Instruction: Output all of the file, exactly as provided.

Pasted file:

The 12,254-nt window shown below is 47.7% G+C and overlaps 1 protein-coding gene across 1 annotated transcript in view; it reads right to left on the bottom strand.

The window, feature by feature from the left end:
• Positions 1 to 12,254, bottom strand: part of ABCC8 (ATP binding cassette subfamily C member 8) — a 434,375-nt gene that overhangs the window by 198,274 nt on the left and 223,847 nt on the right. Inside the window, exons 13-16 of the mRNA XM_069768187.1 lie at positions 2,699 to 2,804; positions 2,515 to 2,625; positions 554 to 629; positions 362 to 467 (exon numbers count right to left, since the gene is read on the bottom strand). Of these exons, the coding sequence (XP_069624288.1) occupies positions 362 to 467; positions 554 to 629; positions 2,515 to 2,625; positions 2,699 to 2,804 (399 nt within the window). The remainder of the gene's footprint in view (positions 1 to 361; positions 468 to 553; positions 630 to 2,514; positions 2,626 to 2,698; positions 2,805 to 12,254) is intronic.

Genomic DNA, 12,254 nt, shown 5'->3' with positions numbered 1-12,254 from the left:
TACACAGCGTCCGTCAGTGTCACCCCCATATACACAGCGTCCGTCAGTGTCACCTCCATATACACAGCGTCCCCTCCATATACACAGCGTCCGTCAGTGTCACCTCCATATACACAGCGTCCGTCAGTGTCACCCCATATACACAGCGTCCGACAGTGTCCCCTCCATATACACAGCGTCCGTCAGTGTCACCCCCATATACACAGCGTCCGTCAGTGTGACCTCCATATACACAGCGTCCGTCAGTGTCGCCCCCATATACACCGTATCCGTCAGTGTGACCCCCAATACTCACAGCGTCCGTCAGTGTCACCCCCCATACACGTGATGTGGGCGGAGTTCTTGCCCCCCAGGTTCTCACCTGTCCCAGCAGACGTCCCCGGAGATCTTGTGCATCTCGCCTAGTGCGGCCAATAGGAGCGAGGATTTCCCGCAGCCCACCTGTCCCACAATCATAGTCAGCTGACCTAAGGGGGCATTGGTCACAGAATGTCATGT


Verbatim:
The 12,254-nt window shown below is 47.7% G+C and overlaps 1 protein-coding gene across 1 annotated transcript in view; it reads right to left on the bottom strand.

The window, feature by feature from the left end:
• Positions 1 to 12,254, bottom strand: part of ABCC8 (ATP binding cassette subfamily C member 8) — a 434,375-nt gene that overhangs the window by 198,274 nt on the left and 223,847 nt on the right. Inside the window, exons 13-16 of the mRNA XM_069768187.1 lie at positions 2,699 to 2,804; positions 2,515 to 2,625; positions 554 to 629; positions 362 to 467 (exon numbers count right to left, since the gene is read on the bottom strand). Of these exons, the coding sequence (XP_069624288.1) occupies positions 362 to 467; positions 554 to 629; positions 2,515 to 2,625; positions 2,699 to 2,804 (399 nt within the window). The remainder of the gene's footprint in view (positions 1 to 361; positions 468 to 553; positions 630 to 2,514; positions 2,626 to 2,698; positions 2,805 to 12,254) is intronic.

Genomic DNA, 12,254 nt, shown 5'->3' with positions numbered 1-12,254 from the left:
TACACAGCGTCCGTCAGTGTCACCCCCATATACACAGCGTCCGTCAGTGTCACCTCCATATACACAGCGTCCCCTCCATATACACAGCGTCCGTCAGTGTCACCTCCATATACACAGCGTCCGTCAGTGTCACCCCATATACACAGCGTCCGACAGTGTCCCCTCCATATACACAGCGTCCGTCAGTGTCACCCCCATATACACAGCGTCCGTCAGTGTGACCTCCATATACACAGCGTCCGTCAGTGTCGCCCCCATATACACCGTATCCGTCAGTGTGACCCCCAATACTCACAGCGTCCGTCAGTGTCACCCCCCATACACGTGATGTGGGCGGAGTTCTTGCCCCCCAGGTTCTCACCTGTCCCAGCAGACGTCCCCGGAGATCTTGTGCATCTCGCCTAGTGCGGCCAATAGGAGCGAGGATTTCCCGCAGCCCACCTGTCCCACAATCATAGTCAGCTGACCTAAGGGGGCATTGGTCACAGAATGTCATGT